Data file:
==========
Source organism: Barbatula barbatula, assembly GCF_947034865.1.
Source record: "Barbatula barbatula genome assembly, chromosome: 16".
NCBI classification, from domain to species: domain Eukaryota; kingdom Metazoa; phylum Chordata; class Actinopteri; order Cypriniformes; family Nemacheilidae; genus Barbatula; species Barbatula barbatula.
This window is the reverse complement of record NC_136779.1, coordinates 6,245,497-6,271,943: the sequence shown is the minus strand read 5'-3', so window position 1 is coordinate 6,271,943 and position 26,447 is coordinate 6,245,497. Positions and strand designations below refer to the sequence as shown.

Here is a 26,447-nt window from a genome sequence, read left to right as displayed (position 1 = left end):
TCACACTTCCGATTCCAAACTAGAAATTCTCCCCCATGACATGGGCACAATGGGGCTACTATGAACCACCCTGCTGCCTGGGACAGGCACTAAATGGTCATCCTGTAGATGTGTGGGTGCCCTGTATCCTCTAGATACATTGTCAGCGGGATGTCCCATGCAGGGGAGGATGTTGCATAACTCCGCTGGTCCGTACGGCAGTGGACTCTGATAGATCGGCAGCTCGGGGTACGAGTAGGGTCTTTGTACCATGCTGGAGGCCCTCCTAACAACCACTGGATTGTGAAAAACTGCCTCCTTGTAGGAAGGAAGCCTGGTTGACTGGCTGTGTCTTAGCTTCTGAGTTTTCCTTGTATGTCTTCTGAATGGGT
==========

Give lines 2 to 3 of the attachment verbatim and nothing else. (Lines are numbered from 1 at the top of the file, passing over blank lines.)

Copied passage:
Source record: "Barbatula barbatula genome assembly, chromosome: 16".
NCBI classification, from domain to species: domain Eukaryota; kingdom Metazoa; phylum Chordata; class Actinopteri; order Cypriniformes; family Nemacheilidae; genus Barbatula; species Barbatula barbatula.